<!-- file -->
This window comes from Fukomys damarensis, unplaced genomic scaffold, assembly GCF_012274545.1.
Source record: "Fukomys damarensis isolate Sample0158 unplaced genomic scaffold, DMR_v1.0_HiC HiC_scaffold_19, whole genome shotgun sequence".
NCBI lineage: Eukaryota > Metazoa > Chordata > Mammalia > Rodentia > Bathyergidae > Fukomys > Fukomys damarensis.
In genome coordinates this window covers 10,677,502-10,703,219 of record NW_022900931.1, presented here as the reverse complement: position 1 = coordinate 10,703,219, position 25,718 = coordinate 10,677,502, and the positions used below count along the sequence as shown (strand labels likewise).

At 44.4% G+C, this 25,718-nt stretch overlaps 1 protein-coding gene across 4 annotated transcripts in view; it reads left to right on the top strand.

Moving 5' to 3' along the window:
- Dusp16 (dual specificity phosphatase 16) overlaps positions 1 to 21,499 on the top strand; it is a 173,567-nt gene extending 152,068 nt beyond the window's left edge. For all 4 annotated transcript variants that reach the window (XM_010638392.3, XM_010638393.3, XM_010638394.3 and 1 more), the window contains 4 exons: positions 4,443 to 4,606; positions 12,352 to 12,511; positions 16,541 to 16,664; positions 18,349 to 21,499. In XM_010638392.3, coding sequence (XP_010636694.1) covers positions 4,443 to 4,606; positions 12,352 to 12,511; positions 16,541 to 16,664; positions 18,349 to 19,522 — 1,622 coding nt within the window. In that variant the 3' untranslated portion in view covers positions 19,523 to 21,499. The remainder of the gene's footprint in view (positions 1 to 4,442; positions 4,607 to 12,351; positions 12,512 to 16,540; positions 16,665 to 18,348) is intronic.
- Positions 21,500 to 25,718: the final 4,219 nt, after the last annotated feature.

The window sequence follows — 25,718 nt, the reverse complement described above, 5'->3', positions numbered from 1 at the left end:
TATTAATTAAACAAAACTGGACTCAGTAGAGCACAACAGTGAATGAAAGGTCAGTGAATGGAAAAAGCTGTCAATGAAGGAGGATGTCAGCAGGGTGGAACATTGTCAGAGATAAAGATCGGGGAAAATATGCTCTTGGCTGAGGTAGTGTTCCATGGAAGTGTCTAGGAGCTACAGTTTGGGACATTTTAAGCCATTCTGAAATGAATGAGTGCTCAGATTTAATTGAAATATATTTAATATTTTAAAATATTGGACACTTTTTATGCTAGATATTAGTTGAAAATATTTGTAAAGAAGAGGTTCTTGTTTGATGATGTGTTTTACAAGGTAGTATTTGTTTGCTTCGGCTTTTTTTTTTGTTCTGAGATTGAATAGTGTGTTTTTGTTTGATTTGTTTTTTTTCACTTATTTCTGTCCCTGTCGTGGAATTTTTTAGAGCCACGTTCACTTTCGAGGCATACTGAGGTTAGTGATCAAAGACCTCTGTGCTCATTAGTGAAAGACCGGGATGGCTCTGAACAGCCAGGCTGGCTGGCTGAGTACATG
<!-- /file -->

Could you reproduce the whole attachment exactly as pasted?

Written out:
This window comes from Fukomys damarensis, unplaced genomic scaffold, assembly GCF_012274545.1.
Source record: "Fukomys damarensis isolate Sample0158 unplaced genomic scaffold, DMR_v1.0_HiC HiC_scaffold_19, whole genome shotgun sequence".
NCBI lineage: Eukaryota > Metazoa > Chordata > Mammalia > Rodentia > Bathyergidae > Fukomys > Fukomys damarensis.
In genome coordinates this window covers 10,677,502-10,703,219 of record NW_022900931.1, presented here as the reverse complement: position 1 = coordinate 10,703,219, position 25,718 = coordinate 10,677,502, and the positions used below count along the sequence as shown (strand labels likewise).

At 44.4% G+C, this 25,718-nt stretch overlaps 1 protein-coding gene across 4 annotated transcripts in view; it reads left to right on the top strand.

Moving 5' to 3' along the window:
- Dusp16 (dual specificity phosphatase 16) overlaps positions 1 to 21,499 on the top strand; it is a 173,567-nt gene extending 152,068 nt beyond the window's left edge. For all 4 annotated transcript variants that reach the window (XM_010638392.3, XM_010638393.3, XM_010638394.3 and 1 more), the window contains 4 exons: positions 4,443 to 4,606; positions 12,352 to 12,511; positions 16,541 to 16,664; positions 18,349 to 21,499. In XM_010638392.3, coding sequence (XP_010636694.1) covers positions 4,443 to 4,606; positions 12,352 to 12,511; positions 16,541 to 16,664; positions 18,349 to 19,522 — 1,622 coding nt within the window. In that variant the 3' untranslated portion in view covers positions 19,523 to 21,499. The remainder of the gene's footprint in view (positions 1 to 4,442; positions 4,607 to 12,351; positions 12,512 to 16,540; positions 16,665 to 18,348) is intronic.
- Positions 21,500 to 25,718: the final 4,219 nt, after the last annotated feature.

The window sequence follows — 25,718 nt, the reverse complement described above, 5'->3', positions numbered from 1 at the left end:
TATTAATTAAACAAAACTGGACTCAGTAGAGCACAACAGTGAATGAAAGGTCAGTGAATGGAAAAAGCTGTCAATGAAGGAGGATGTCAGCAGGGTGGAACATTGTCAGAGATAAAGATCGGGGAAAATATGCTCTTGGCTGAGGTAGTGTTCCATGGAAGTGTCTAGGAGCTACAGTTTGGGACATTTTAAGCCATTCTGAAATGAATGAGTGCTCAGATTTAATTGAAATATATTTAATATTTTAAAATATTGGACACTTTTTATGCTAGATATTAGTTGAAAATATTTGTAAAGAAGAGGTTCTTGTTTGATGATGTGTTTTACAAGGTAGTATTTGTTTGCTTCGGCTTTTTTTTTTGTTCTGAGATTGAATAGTGTGTTTTTGTTTGATTTGTTTTTTTTCACTTATTTCTGTCCCTGTCGTGGAATTTTTTAGAGCCACGTTCACTTTCGAGGCATACTGAGGTTAGTGATCAAAGACCTCTGTGCTCATTAGTGAAAGACCGGGATGGCTCTGAACAGCCAGGCTGGCTGGCTGAGTACATG